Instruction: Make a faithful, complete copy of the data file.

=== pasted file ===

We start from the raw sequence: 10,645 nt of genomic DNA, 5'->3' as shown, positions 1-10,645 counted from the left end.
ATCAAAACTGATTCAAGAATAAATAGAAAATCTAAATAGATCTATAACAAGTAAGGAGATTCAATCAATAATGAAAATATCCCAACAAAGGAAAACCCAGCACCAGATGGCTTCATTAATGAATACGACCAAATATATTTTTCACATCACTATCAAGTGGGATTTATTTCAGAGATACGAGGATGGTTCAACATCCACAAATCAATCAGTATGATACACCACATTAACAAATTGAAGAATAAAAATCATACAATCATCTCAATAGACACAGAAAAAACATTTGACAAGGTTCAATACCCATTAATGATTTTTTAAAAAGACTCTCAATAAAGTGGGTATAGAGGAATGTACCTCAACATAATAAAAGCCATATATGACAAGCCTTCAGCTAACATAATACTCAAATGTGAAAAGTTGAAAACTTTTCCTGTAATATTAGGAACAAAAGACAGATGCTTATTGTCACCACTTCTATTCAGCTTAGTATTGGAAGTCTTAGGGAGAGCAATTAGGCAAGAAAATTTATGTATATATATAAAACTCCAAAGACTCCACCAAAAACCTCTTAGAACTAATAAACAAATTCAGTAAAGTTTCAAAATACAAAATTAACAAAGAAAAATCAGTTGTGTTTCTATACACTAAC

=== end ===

We start from the raw sequence: 10,645 nt of genomic DNA, 5'->3' as shown, positions 1-10,645 counted from the left end.
ATCAAAACTGATTCAAGAATAAATAGAAAATCTAAATAGATCTATAACAAGTAAGGAGATTCAATCAATAATGAAAATATCCCAACAAAGGAAAACCCAGCACCAGATGGCTTCATTAATGAATACGACCAAATATATTTTTCACATCACTATCAAGTGGGATTTATTTCAGAGATACGAGGATGGTTCAACATCCACAAATCAATCAGTATGATACACCACATTAACAAATTGAAGAATAAAAATCATACAATCATCTCAATAGACACAGAAAAAACATTTGACAAGGTTCAATACCCATTAATGATTTTTTAAAAAGACTCTCAATAAAGTGGGTATAGAGGAATGTACCTCAACATAATAAAAGCCATATATGACAAGCCTTCAGCTAACATAATACTCAAATGTGAAAAGTTGAAAACTTTTCCTGTAATATTAGGAACAAAAGACAGATGCTTATTGTCACCACTTCTATTCAGCTTAGTATTGGAAGTCTTAGGGAGAGCAATTAGGCAAGAAAATTTATGTATATATATAAAACTCCAAAGACTCCACCAAAAACCTCTTAGAACTAATAAACAAATTCAGTAAAGTTTCAAAATACAAAATTAACAAAGAAAAATCAGTTGTGTTTCTATACACTAAC